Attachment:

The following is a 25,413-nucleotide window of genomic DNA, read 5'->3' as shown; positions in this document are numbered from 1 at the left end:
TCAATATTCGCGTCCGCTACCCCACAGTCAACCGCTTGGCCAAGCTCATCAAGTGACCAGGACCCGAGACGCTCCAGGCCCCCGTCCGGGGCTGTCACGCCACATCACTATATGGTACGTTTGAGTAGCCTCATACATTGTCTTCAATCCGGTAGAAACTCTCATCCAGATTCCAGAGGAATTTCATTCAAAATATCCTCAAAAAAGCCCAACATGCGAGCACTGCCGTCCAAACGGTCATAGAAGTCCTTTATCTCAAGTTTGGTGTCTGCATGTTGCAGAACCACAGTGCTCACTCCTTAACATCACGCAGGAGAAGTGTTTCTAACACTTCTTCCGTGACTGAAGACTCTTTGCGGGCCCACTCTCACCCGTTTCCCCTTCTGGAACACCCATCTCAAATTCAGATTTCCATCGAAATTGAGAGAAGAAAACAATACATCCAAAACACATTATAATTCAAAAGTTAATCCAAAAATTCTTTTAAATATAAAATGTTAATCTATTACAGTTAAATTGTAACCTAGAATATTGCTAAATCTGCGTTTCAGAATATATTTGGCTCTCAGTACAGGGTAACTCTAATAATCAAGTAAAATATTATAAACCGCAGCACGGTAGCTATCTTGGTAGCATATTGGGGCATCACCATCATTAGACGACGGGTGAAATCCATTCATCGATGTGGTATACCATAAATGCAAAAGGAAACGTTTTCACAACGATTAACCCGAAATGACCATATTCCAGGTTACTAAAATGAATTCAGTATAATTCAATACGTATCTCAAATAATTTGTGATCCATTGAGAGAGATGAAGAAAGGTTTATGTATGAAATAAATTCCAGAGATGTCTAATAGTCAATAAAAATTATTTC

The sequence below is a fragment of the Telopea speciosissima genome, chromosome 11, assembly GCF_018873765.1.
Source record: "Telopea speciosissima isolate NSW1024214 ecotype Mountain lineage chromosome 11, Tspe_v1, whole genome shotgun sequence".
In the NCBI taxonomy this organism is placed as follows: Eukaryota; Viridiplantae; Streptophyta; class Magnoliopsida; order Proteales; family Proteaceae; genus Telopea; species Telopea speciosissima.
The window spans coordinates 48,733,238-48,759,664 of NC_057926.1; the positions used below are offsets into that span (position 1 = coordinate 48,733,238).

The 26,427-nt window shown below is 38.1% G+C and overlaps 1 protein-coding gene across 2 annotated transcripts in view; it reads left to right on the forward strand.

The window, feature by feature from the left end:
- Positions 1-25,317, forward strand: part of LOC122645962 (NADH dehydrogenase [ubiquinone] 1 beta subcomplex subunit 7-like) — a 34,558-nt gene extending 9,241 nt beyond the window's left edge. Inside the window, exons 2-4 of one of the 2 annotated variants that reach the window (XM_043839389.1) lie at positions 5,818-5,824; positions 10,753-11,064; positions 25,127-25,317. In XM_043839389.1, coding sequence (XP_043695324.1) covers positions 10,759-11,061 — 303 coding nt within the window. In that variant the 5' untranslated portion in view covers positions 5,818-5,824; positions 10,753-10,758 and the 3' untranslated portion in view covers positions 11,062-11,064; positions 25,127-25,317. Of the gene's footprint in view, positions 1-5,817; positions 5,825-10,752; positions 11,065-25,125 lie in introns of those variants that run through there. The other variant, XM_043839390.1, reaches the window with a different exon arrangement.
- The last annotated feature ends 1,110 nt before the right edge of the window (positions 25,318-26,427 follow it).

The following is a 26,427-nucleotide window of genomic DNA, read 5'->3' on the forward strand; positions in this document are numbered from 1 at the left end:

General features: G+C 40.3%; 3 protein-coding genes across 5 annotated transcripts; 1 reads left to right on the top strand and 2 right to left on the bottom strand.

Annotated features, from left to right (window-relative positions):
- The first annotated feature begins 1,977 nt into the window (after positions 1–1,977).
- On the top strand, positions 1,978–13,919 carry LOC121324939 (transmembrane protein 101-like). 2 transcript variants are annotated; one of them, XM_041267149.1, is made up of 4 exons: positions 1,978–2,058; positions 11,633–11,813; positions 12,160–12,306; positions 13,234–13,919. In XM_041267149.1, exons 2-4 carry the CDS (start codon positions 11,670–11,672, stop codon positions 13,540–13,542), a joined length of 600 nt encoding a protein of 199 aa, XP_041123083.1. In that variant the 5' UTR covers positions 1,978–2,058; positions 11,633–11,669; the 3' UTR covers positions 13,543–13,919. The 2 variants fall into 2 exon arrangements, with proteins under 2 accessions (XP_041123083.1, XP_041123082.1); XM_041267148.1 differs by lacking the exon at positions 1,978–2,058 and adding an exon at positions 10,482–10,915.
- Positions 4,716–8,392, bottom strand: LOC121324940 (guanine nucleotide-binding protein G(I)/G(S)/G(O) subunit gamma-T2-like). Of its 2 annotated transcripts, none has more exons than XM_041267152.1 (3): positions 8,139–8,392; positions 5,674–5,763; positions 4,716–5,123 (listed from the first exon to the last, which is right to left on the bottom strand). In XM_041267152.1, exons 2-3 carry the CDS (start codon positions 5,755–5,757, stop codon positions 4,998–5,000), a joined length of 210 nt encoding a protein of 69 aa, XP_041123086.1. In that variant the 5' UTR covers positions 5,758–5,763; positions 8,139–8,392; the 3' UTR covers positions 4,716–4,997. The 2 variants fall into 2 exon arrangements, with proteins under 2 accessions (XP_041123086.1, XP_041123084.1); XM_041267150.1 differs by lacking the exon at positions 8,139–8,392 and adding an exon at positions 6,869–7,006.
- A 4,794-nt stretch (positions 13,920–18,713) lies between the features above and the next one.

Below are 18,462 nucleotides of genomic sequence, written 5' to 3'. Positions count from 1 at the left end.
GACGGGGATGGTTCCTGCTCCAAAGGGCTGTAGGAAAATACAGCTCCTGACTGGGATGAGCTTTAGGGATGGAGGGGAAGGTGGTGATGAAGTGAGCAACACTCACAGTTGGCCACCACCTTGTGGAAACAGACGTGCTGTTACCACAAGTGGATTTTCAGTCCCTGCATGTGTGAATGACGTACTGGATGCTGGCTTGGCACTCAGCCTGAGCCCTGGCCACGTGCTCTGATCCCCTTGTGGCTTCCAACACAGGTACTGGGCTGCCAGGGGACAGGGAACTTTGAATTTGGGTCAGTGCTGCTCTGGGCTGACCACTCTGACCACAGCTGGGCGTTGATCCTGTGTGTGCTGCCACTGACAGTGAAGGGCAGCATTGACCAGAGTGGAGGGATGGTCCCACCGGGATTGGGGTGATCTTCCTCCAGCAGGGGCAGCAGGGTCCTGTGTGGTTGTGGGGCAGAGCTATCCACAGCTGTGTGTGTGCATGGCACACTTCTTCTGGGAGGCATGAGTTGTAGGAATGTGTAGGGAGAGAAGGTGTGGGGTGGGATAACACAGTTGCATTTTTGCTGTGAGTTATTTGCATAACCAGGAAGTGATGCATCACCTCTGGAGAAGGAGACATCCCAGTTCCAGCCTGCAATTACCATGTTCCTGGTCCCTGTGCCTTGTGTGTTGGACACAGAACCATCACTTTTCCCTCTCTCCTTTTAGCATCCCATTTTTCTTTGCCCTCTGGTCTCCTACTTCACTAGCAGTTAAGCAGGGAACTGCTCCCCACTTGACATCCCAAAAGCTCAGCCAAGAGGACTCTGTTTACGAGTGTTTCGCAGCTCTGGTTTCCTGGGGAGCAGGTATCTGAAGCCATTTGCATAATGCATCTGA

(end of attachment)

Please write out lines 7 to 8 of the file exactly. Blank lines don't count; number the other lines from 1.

The 26,427-nt window shown below is 38.1% G+C and overlaps 1 protein-coding gene across 2 annotated transcripts in view; it reads left to right on the forward strand.

The window, feature by feature from the left end: